Molecular epidemiology and host genetics of norovirus and rotavirus infections in Portuguese elderly living in aged care homes

João Piedade, Johan Nordgren, Filipa Esteves, Aida Esteves, Rosa Teodósio, Lennart Svensson, Claudia Istrate

Research output: Contribution to journalArticle

3 Citations (Scopus)

Abstract

Norovirus (NoV) and rotavirus group A (RVA) are major agents of acute gastroenteritis worldwide. This study aimed to investigate their epidemiological profile in Portuguese elderly living in long-term care facilities and to assess the host genetic factors mediating infection susceptibility. From November 2013 to June 2015, 636 faecal specimens from 169 elderly, mainly asymptomatic, living in nursing homes in Greater Lisbon and Faro district, Portugal, were collected. NoV and RVA were detected by real-time polymerase chain reaction and NoV genotyped by phylogenetic analysis. NoV detection rate was 7.1% (12 of 169). Three GI.3 and one GII.6 strains were genotyped. RVA detection rate was 3.6% (6 of 169), exclusively in asymptomatic individuals. Host genetic factors associated with infection susceptibility were described on 250 samples by saliva-based enzyme-linked immunosorbent assays. The Lewis-negative phenotype was 8.8% (22 of 250) and the rate of nonsecretors was 16.8% (42 of 250). Association to NoV and RVA infection was performed in the subgroup of individuals (n = 147) who delivered both faecal and saliva samples. The majority of NoV- and RVA-positive individuals (90.9% and 83.3%, respectively) were secretor-positive, with Lewis B phenotype. In a subset of individuals, FUT2 and FUT3 genes were genotyped to assess mutations and validate the secretor and Lewis phenotypes. All sequenced nonsecretors were homozygous for FUT2 nonsense mutation G428A. In this study, low detection rates of NoV and RVA infections were found during two winter seasons. However, even in the absence of any outbreak, the importance of finding these infections in a nonepidemic situation in long-term care facilities may have important implications for infection control.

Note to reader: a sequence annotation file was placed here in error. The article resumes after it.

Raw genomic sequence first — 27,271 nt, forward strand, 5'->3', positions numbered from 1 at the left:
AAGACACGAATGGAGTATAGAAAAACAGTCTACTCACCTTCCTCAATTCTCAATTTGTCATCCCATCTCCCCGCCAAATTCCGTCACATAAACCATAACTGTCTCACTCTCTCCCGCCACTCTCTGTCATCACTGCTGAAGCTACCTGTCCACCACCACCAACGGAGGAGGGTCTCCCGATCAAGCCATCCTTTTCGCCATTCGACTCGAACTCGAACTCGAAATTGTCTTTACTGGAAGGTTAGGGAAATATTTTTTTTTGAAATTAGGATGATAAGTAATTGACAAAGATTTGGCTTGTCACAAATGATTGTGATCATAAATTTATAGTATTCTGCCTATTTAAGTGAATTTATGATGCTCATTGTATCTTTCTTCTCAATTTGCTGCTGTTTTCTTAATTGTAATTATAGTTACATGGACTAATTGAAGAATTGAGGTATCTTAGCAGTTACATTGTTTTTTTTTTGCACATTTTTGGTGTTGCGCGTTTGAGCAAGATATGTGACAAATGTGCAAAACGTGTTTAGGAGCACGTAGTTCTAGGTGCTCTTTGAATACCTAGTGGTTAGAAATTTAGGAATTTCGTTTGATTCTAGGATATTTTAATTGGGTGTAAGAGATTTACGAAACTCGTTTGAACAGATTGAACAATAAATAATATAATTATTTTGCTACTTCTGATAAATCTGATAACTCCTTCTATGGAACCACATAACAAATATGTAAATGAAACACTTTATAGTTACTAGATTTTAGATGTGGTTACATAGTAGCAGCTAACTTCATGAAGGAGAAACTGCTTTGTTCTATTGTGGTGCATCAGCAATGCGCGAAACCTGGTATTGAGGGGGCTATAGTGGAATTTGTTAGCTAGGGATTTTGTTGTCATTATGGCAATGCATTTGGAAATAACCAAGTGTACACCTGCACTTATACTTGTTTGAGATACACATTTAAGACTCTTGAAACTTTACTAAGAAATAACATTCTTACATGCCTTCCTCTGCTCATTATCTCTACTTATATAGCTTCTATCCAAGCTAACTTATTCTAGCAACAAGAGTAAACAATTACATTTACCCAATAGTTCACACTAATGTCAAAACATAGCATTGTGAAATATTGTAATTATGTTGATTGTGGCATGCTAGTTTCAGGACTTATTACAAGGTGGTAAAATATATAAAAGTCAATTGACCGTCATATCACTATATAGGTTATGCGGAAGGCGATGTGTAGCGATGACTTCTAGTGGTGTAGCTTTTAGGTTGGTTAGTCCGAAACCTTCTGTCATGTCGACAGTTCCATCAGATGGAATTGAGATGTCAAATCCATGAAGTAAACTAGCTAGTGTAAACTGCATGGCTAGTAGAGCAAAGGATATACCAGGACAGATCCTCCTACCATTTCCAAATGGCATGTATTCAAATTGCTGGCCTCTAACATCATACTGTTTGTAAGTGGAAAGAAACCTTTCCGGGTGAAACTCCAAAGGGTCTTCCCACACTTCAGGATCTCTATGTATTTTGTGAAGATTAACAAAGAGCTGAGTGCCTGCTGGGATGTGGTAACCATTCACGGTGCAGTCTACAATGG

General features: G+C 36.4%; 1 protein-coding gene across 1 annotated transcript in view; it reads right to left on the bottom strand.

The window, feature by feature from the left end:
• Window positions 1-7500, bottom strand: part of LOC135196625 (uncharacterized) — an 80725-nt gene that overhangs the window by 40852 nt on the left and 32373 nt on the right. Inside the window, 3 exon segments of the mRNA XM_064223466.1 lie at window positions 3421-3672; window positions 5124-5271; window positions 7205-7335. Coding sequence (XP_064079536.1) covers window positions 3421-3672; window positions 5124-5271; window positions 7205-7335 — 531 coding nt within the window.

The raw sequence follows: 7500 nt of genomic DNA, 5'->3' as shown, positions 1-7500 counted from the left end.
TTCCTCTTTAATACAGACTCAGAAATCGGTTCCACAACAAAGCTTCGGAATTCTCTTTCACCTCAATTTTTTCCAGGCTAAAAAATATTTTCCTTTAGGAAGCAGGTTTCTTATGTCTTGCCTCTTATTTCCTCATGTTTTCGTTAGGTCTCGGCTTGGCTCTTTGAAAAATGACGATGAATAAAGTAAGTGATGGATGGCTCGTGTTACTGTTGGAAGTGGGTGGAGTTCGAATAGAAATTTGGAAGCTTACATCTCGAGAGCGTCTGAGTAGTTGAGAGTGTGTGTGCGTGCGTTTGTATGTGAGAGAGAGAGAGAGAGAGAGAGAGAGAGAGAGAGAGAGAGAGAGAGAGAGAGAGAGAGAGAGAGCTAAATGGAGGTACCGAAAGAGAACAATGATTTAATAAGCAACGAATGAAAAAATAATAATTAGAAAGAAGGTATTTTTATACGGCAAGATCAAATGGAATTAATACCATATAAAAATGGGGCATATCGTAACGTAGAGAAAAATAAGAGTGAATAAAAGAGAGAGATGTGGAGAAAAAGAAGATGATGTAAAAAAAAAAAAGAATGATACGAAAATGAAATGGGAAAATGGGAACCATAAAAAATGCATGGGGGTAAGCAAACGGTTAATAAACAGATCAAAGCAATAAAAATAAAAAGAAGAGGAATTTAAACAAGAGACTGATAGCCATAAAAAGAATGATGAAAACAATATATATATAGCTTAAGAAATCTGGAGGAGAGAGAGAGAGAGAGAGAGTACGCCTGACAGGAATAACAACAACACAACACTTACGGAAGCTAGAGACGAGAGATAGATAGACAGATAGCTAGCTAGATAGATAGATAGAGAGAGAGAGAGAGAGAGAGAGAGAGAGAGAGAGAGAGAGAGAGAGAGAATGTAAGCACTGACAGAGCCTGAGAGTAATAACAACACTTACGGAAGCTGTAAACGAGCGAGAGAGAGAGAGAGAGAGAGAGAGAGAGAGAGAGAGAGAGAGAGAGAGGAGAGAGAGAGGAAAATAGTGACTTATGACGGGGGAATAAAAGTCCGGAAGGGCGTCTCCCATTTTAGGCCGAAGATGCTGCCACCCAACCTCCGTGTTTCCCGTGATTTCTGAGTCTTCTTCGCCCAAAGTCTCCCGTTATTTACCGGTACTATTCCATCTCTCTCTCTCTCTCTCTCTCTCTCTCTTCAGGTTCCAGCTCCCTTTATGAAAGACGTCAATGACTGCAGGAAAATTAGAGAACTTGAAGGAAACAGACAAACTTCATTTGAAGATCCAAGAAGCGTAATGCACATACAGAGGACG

Original languageEnglish
Pages (from-to)1014-1021
Number of pages8
JournalJournal Of Medical Virology
Volume91
Issue number6
DOIs
Publication statusPublished - 1 Jan 2019

Keywords

  • Elderly
  • Host genetics
  • Norovirus
  • Portugal
  • Rotavirus

UN Sustainable Development Goals (SDGs)

  • SDG 3 - Good Health and Well-Being

Fingerprint Dive into the research topics of 'Molecular epidemiology and host genetics of norovirus and rotavirus infections in Portuguese elderly living in aged care homes'. Together they form a unique fingerprint.

Cite this